Your comment made me remember a demostration at school: I was studying Chemical Engineering around 1974, and at a Physics Lab class the teacher was demonstrating the dielectric properties of different materials with a high voltage generator.  It was very enlightening for me to actually see how badly some common plastics behaved under the high voltages around 100KV that the demo was using. For example, vinyl (PVC) insulation on common jumper wires and alligator clips was completely useless above one or two KV...  and some pieces of "lucite" plastic withstood easily the full output of the test rig. A couple of years later, I built a small scale Electrostatic Precipitator using a two inch diam. copper pipe, about 18" long, with a metal guitar string along the center of the pipe. Under the pipe I placed a plastic cup where they used to sell 8-piece sets of Autolite sparkplugs during those years. That package made of good quality High Density Polyethylene.  That plastic cup withstood the 3 KV easily and served to receive a small duct where I connected a very small centrifugal blower from a miniature vacuum cleaner.  A pair of fellow students kept blowing cigarrete smoke one after the other so to provide an almost continuous stream of an extremely fine dust or smoke flowing into the precipitator.  At the top, a common F14Y Champion sparkplug served as the top insulator, once the bottom electrode was removed.  A strong light from a 100 W bulb illuminated any smoke exiting the apparatus.  Switching On and Off the high voltage to the guitar string provided an electrostatic field strong enough to completely precipitate the cigarrete smoke, chalk dust from a blackboard and every conceivable dust!  This project was reviewed by the same Physics teacher and won his approval.  In that exercise, the HDPE plastic of the Autolite brand sparkplug package withstood many Kilovolts with easy, even at a thickness of less than 1/32"!

JimT@Future-Product-Innovations
User Rank
Blogger
Re: Cooling down time?
JimT@Future-Product-Innovations   12/30/2013 10:17:17 PM
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When I was in High School, the standard tune-up mantra was ALWAYS; "Points, Plugs & Condenser".  If a car really needed help, you would throw in a new distributor cap. That was pretty much all you ever needed to make a V8 scream, unless you got more sophisticated and borrowed a timing-light from the Auto-Shop tool crib.   Condensation and corrosion was pretty much an expected thing you had to deal with.  Plugs & Points were ALWAYS burnt and corroded; it only stands to reason the distributor points would be, too. So I'm not too surprised to head the distributor points had a corrosion bridge.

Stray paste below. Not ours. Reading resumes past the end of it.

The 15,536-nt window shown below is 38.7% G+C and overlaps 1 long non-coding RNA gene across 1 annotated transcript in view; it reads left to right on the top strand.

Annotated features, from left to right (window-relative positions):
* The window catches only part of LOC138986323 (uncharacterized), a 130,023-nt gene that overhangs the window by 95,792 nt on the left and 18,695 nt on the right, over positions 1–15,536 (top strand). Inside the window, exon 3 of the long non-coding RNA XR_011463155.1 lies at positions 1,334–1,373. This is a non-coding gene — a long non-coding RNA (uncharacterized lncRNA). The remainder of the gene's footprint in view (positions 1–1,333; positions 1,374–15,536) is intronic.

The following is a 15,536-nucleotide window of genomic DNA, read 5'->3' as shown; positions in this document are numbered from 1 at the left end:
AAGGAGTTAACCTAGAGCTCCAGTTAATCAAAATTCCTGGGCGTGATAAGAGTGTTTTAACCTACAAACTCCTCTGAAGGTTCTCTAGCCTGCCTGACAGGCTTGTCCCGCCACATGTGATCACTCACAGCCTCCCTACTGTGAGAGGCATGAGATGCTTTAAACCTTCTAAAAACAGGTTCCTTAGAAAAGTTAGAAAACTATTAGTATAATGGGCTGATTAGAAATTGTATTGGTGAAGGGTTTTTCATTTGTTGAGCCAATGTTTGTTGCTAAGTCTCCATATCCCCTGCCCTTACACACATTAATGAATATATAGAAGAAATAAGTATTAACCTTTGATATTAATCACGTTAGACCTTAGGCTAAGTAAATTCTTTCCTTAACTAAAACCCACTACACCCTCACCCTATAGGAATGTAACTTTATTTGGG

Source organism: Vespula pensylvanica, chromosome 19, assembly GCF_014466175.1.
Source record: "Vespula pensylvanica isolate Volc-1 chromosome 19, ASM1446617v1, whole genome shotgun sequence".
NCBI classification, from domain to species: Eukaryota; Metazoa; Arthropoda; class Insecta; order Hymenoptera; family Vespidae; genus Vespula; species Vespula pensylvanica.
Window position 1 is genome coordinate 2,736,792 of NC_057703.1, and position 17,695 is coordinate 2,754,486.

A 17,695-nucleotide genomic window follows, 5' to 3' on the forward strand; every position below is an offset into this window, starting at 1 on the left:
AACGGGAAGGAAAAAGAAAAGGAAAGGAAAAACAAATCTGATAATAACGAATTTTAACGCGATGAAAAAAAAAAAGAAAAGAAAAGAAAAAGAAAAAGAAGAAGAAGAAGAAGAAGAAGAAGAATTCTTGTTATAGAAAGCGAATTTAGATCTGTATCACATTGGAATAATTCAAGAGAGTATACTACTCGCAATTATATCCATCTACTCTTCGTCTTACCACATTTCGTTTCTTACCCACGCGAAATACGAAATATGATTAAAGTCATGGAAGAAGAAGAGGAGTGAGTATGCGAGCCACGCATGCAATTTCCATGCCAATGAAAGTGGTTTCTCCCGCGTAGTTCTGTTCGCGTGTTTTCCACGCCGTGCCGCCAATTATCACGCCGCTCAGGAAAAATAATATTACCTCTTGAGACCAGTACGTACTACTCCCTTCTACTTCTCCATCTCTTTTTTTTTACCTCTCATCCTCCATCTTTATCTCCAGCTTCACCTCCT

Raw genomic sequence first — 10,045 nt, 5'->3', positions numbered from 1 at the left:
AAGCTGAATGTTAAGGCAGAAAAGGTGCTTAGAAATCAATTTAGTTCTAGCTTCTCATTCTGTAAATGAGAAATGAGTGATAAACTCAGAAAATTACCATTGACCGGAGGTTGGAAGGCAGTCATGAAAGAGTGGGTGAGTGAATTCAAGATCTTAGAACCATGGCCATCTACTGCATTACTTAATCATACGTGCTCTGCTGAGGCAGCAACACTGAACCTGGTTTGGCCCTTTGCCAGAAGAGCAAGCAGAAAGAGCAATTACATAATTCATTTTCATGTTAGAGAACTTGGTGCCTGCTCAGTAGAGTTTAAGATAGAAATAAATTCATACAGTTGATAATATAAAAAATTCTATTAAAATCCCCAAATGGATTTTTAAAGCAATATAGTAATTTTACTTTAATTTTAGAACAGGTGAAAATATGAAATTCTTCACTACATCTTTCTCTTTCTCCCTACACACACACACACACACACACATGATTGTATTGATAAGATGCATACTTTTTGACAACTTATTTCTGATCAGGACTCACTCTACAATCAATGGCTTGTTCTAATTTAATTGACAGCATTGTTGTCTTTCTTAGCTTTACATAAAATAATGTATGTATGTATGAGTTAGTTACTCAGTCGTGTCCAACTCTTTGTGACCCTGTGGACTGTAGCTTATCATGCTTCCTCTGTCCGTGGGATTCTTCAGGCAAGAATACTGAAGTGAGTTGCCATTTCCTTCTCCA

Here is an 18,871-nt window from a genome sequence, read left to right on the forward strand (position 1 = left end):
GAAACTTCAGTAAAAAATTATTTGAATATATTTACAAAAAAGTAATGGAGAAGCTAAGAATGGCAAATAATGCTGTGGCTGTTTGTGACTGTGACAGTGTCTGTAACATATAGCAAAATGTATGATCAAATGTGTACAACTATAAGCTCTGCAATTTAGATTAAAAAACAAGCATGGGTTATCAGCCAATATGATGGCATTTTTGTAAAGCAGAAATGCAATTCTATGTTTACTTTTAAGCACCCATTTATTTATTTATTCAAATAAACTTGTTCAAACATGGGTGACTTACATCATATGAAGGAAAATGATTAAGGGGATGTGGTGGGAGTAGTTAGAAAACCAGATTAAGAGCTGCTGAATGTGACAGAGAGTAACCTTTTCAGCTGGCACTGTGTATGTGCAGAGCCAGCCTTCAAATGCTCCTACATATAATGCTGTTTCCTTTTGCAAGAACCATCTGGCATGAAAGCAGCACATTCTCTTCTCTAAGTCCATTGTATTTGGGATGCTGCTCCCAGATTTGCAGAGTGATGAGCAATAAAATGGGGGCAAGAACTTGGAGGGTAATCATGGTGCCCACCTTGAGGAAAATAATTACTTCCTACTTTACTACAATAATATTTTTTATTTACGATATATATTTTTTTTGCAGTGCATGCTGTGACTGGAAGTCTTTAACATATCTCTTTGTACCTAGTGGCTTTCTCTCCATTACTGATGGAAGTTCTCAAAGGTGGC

RobLewis
User Rank
Gold
Distributor Cap
RobLewis   1/6/2014 6:19:33 PM
Distributors are so 1990s, don't you think? 

Critic
User Rank
Platinum
Diagnosis
Critic   1/7/2014 10:01:59 AM
Thanks, Mark, for an interesting article.

I have learned that a bad PCM/ECM can cause random diagnostic codes.  I had an ECM in an F-150 fail, and various different codes appeared, although there was nothing really wrong (except the computer itself was bad).  The connector to the engine wiring harness protrudes through the firewall of this truck, and a gasket was supposed to protect the computer from splashes.  However, when the computer was installed (carelessly), the gasket got pinched, so the computer got soaked repeatedly and corrosion eventually killed it.  The moral of the story:  sometimes codes are wrong, so verify the problem/complaint first, if possible.

Other ways to find a misfire:

1. Use an engine oscilloscope.  This is probably the fastest and easiest way, but not everyone has a 'scope.

2. Disconnect one spark plug wire at a time and see if it makes a difference in the way the engine runs.  Be careful not to shock yourself, and remember that a test like this can damage a weak component (sometimes a good thing)!

3. Inspect the spark plugs.  One that is wet with fuel or a different color than the others indicates a problem.  An experienced mechanic can determine a lot from looking at the plugs.

I had a Ford engine that would constantly oil foul one spark plug, about every 200 miles.  I knew that the engine was mechanically sound, so it was a mystery why there was so much oil in the one cylinder.  I ultimately discovered that someone had mistakenly installed two PCV valves on the engine, and one was bad, so lots of oil was being sucked into the intake stream.  The geometry of the plenum is such that most of the oil ended up in one cylinder.